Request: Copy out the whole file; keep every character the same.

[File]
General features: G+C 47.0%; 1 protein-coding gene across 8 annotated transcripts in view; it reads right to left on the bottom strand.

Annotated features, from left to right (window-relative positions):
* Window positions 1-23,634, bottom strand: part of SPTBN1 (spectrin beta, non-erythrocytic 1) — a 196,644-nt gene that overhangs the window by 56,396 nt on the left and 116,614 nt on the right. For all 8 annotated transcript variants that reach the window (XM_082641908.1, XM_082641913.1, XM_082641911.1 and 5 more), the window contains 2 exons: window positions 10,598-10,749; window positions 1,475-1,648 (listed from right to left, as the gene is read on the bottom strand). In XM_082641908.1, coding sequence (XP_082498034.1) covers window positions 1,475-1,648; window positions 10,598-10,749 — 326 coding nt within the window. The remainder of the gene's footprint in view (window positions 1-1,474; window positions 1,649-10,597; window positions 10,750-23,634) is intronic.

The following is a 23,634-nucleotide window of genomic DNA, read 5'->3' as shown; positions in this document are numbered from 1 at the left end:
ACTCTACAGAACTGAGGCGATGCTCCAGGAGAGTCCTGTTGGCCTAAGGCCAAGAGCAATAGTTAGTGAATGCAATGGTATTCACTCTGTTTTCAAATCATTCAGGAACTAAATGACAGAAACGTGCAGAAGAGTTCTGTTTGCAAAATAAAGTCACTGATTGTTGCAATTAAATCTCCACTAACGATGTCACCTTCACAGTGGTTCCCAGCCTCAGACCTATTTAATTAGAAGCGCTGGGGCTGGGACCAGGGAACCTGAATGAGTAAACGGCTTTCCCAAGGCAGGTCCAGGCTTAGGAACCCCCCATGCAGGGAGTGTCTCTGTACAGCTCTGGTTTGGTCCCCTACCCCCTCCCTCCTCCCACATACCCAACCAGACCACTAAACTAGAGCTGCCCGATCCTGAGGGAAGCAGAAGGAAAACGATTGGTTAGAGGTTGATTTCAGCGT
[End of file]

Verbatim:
General features: G+C 47.0%; 1 protein-coding gene across 8 annotated transcripts in view; it reads right to left on the bottom strand.

Annotated features, from left to right (window-relative positions):
* Window positions 1-23,634, bottom strand: part of SPTBN1 (spectrin beta, non-erythrocytic 1) — a 196,644-nt gene that overhangs the window by 56,396 nt on the left and 116,614 nt on the right. For all 8 annotated transcript variants that reach the window (XM_082641908.1, XM_082641913.1, XM_082641911.1 and 5 more), the window contains 2 exons: window positions 10,598-10,749; window positions 1,475-1,648 (listed from right to left, as the gene is read on the bottom strand). In XM_082641908.1, coding sequence (XP_082498034.1) covers window positions 1,475-1,648; window positions 10,598-10,749 — 326 coding nt within the window. The remainder of the gene's footprint in view (window positions 1-1,474; window positions 1,649-10,597; window positions 10,750-23,634) is intronic.

The following is a 23,634-nucleotide window of genomic DNA, read 5'->3' as shown; positions in this document are numbered from 1 at the left end:
ACTCTACAGAACTGAGGCGATGCTCCAGGAGAGTCCTGTTGGCCTAAGGCCAAGAGCAATAGTTAGTGAATGCAATGGTATTCACTCTGTTTTCAAATCATTCAGGAACTAAATGACAGAAACGTGCAGAAGAGTTCTGTTTGCAAAATAAAGTCACTGATTGTTGCAATTAAATCTCCACTAACGATGTCACCTTCACAGTGGTTCCCAGCCTCAGACCTATTTAATTAGAAGCGCTGGGGCTGGGACCAGGGAACCTGAATGAGTAAACGGCTTTCCCAAGGCAGGTCCAGGCTTAGGAACCCCCCATGCAGGGAGTGTCTCTGTACAGCTCTGGTTTGGTCCCCTACCCCCTCCCTCCTCCCACATACCCAACCAGACCACTAAACTAGAGCTGCCCGATCCTGAGGGAAGCAGAAGGAAAACGATTGGTTAGAGGTTGATTTCAGCGT